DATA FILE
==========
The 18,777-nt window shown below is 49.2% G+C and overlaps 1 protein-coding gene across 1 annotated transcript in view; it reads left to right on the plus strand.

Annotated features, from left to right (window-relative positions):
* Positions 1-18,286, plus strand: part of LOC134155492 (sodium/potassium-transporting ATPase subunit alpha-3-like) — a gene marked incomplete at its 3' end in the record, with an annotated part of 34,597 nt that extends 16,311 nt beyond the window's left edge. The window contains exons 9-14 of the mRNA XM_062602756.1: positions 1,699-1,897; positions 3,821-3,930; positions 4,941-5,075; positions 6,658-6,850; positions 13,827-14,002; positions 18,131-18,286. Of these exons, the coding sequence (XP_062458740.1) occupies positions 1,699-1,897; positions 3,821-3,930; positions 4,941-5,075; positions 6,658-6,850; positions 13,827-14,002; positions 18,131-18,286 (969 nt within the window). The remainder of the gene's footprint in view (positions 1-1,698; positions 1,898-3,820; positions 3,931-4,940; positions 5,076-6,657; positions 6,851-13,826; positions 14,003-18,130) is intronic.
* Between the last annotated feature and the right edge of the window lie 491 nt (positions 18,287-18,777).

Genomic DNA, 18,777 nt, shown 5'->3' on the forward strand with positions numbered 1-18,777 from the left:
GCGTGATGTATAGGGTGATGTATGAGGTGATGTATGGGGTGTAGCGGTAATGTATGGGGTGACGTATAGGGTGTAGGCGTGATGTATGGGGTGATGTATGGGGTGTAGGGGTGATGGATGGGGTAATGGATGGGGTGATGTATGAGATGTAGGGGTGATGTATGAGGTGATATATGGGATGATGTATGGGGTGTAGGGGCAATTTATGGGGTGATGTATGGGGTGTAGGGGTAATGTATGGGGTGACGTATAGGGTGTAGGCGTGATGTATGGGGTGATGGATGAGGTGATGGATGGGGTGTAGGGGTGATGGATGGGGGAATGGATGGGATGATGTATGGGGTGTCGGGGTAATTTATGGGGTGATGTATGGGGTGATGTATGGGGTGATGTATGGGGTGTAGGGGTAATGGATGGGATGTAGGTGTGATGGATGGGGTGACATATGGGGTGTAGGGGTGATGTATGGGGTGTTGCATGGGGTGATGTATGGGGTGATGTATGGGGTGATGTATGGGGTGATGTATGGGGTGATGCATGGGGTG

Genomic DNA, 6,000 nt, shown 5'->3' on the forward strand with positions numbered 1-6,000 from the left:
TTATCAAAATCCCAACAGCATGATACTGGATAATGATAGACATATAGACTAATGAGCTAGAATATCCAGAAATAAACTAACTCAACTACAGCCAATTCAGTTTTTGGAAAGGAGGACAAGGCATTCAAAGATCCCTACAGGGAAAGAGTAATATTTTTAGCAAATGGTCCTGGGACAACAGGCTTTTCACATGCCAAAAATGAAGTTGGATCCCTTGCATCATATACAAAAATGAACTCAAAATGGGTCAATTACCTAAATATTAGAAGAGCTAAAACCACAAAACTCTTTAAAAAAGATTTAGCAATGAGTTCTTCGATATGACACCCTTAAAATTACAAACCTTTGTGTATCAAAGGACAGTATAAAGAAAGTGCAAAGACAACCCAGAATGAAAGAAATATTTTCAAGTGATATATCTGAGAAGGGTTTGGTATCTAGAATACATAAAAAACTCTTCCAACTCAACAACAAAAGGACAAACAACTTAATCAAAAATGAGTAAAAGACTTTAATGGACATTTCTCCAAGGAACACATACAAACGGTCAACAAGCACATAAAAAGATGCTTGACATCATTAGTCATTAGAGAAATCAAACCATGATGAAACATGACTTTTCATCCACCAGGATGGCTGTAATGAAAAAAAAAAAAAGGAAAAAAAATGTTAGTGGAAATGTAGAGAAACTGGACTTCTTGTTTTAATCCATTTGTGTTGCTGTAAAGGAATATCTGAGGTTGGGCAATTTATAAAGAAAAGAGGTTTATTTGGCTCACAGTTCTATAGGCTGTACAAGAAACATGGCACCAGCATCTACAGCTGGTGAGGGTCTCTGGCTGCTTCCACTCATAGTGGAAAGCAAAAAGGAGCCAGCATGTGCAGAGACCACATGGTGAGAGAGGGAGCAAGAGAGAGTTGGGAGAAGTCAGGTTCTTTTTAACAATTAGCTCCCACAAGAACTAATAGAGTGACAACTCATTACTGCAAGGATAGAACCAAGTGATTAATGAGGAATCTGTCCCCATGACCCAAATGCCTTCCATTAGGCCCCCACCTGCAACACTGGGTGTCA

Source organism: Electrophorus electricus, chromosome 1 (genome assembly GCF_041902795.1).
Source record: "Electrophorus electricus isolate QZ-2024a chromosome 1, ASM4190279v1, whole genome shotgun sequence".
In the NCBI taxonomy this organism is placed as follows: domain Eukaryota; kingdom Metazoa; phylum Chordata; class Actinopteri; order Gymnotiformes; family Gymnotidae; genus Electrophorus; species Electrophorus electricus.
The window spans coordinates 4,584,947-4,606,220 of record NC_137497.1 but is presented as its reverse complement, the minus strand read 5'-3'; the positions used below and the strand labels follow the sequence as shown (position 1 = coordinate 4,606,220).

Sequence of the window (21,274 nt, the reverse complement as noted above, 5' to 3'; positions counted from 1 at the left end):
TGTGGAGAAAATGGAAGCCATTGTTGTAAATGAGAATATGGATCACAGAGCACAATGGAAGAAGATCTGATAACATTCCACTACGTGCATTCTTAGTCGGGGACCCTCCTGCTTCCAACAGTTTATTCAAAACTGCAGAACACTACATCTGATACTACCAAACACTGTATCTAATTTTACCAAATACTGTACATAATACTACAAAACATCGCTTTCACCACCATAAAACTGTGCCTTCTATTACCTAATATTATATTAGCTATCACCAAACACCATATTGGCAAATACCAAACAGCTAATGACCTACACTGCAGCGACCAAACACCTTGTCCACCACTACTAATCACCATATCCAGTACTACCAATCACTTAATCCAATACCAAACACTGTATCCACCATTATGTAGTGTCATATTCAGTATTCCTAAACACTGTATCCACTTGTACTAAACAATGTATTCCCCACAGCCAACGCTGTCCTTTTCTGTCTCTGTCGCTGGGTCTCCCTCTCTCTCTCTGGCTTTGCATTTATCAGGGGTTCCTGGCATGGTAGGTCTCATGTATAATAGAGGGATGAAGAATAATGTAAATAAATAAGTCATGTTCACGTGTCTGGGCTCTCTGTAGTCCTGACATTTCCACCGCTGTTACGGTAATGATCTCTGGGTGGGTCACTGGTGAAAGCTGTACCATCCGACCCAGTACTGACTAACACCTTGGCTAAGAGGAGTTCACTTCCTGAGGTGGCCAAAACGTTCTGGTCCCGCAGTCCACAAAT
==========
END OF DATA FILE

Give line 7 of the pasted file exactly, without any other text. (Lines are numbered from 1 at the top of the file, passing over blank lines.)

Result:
Genomic DNA, 6,000 nt, shown 5'->3' on the forward strand with positions numbered 1-6,000 from the left: